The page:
FDA Approves Tests to Screen Blood Supply for Babesia
The U.S. Food and Drug Administration (FDA) has approved the first tests to screen human plasma and whole blood samples for the Babesia parasite species, Babesia Microti (B. Microti), the main species that causes infection in the United States. Babesia parasites are transmitted by Ixodes scapularis ticks, also known as blacklegged or deer ticks but can also be transmitted by transfusion of blood or blood components collected from an infected donor. These new tests will be performed on human donor samples, which includes volunteer donors of whole blood and blood components, as well as living organ and tissue donors.
The approval was granted to Oxford Immunotec, Inc. for the Imugen Babesia microti Arrayed Fluorescent Immunoassay (AFIA) to detect antibodies to B. Microti in human plasma samples, and the Imugen Babesia microti Nucleic Acid Test (NAT) to detect B. Microti DNA in human whole blood samples. Both tests can only be performed at the Norwood, Massachusetts facility of Oxford Immunotec, Inc.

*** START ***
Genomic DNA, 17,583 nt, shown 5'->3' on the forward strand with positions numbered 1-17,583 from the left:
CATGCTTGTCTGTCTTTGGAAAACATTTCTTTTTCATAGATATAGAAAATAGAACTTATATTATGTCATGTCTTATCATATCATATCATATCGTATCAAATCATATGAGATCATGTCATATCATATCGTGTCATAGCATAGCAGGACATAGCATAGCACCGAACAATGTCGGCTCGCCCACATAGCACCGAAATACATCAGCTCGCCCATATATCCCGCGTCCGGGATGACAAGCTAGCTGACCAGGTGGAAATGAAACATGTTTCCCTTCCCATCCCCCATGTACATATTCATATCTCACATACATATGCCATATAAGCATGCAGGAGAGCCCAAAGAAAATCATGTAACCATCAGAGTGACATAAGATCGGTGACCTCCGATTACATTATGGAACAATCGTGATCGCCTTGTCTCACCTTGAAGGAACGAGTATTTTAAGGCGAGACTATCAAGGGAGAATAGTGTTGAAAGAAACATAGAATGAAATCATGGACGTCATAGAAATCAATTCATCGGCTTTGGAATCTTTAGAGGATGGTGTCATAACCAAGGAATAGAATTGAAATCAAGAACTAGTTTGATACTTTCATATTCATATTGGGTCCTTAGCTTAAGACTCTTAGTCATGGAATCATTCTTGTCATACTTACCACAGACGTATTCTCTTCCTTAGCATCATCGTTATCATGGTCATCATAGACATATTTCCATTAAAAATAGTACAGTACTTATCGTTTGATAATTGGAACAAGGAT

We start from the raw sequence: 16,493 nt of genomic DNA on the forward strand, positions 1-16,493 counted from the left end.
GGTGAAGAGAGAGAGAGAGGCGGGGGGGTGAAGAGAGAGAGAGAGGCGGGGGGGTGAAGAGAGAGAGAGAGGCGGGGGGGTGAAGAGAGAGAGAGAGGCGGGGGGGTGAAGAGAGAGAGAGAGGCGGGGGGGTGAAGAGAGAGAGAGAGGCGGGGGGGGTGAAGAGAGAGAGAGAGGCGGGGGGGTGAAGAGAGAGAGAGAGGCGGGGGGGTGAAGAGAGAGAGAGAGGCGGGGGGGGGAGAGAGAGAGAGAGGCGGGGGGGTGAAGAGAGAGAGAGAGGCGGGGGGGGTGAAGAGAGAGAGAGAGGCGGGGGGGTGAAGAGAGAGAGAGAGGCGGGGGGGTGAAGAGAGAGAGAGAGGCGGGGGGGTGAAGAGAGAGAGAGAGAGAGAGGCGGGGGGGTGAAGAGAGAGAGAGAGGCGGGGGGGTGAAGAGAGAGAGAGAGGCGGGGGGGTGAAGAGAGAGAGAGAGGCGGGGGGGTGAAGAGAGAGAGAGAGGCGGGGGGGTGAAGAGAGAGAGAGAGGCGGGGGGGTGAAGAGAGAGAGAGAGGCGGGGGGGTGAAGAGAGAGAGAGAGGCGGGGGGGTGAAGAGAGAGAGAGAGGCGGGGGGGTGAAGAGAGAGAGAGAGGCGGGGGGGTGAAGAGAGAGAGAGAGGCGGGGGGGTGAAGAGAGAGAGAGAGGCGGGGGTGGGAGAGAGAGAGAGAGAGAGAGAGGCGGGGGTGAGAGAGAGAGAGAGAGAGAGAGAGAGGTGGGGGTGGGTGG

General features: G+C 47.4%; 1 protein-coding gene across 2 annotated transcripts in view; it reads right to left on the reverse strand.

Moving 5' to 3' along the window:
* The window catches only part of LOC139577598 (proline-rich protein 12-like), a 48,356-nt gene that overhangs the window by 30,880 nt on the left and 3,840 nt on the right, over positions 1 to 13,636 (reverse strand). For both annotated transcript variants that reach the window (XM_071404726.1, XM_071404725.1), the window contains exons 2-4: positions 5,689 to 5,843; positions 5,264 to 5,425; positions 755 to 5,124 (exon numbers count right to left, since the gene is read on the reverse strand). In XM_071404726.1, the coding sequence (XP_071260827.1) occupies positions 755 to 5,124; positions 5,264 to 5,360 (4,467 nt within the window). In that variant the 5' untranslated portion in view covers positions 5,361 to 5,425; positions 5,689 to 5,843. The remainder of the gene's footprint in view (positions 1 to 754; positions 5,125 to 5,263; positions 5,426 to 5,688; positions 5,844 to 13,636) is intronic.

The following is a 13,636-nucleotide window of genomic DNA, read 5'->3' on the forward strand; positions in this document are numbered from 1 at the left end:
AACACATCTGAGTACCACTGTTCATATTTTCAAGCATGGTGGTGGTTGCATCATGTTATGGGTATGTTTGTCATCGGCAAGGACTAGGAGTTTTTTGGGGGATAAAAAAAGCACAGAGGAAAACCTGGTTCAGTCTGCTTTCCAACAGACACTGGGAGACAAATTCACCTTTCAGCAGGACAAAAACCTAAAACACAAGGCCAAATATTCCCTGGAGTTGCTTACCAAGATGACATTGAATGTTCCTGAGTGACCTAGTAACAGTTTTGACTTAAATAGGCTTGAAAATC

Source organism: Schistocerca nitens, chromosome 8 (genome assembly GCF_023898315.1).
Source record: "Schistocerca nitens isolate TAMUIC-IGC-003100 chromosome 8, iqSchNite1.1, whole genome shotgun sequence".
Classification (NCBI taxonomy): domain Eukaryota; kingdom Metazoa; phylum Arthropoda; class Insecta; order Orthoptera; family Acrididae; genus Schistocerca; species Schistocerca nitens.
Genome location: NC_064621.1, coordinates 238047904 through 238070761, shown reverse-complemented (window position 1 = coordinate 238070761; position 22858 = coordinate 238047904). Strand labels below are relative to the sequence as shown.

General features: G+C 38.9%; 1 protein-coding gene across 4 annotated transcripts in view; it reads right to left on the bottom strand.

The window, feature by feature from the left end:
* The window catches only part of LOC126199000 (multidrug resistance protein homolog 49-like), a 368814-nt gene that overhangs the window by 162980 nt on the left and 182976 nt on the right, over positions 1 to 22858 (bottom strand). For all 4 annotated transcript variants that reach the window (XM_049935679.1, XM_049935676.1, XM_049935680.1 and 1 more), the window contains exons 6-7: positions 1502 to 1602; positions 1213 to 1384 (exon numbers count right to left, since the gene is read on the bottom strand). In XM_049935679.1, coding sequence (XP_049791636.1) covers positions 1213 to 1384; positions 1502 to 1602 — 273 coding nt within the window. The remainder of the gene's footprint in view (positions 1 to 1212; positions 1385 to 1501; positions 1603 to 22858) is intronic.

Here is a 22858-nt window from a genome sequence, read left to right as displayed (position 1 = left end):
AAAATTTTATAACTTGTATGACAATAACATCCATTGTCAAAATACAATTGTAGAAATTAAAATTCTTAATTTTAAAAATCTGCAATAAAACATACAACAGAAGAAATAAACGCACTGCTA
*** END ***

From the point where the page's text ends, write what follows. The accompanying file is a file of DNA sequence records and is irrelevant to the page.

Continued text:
Studies performed by the manufacturer and previous investigational use of Babesia donor testing in endemic areas have shown these tests are effective in screening donors for B. microti infection.
As noted in the FDA news release: “The U.S. Centers for Disease Control and Prevention (CDC) warns that for certain people, especially those with a weak immune system, it [B.microti infection/babesiosis] can be a severe, life-threatening disease and that while bloodborne transmission of babesiosis is thought to be uncommon, it is the most frequently reported transfusion-transmitted parasitic infection in the U.S. and remains an important concern.”